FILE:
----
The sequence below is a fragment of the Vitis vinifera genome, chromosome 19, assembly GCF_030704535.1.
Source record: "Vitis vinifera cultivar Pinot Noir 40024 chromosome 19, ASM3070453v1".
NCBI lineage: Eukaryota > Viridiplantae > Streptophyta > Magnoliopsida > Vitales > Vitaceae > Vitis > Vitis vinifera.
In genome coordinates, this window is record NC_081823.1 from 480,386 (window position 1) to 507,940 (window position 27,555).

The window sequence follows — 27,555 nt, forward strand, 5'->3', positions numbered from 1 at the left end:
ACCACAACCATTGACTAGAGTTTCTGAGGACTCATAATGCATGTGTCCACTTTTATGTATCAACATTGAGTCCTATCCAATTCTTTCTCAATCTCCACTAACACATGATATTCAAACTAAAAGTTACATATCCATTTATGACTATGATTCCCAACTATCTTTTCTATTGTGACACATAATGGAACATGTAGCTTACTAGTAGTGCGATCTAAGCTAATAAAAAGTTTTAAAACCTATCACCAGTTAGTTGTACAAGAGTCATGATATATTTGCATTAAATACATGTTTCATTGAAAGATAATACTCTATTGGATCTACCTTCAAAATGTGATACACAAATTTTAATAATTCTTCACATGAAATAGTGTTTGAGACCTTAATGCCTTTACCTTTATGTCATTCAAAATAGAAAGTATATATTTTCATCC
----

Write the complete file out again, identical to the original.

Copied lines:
The sequence below is a fragment of the Vitis vinifera genome, chromosome 19, assembly GCF_030704535.1.
Source record: "Vitis vinifera cultivar Pinot Noir 40024 chromosome 19, ASM3070453v1".
NCBI lineage: Eukaryota > Viridiplantae > Streptophyta > Magnoliopsida > Vitales > Vitaceae > Vitis > Vitis vinifera.
In genome coordinates, this window is record NC_081823.1 from 480,386 (window position 1) to 507,940 (window position 27,555).

The window sequence follows — 27,555 nt, forward strand, 5'->3', positions numbered from 1 at the left end:
ACCACAACCATTGACTAGAGTTTCTGAGGACTCATAATGCATGTGTCCACTTTTATGTATCAACATTGAGTCCTATCCAATTCTTTCTCAATCTCCACTAACACATGATATTCAAACTAAAAGTTACATATCCATTTATGACTATGATTCCCAACTATCTTTTCTATTGTGACACATAATGGAACATGTAGCTTACTAGTAGTGCGATCTAAGCTAATAAAAAGTTTTAAAACCTATCACCAGTTAGTTGTACAAGAGTCATGATATATTTGCATTAAATACATGTTTCATTGAAAGATAATACTCTATTGGATCTACCTTCAAAATGTGATACACAAATTTTAATAATTCTTCACATGAAATAGTGTTTGAGACCTTAATGCCTTTACCTTTATGTCATTCAAAATAGAAAGTATATATTTTCATCC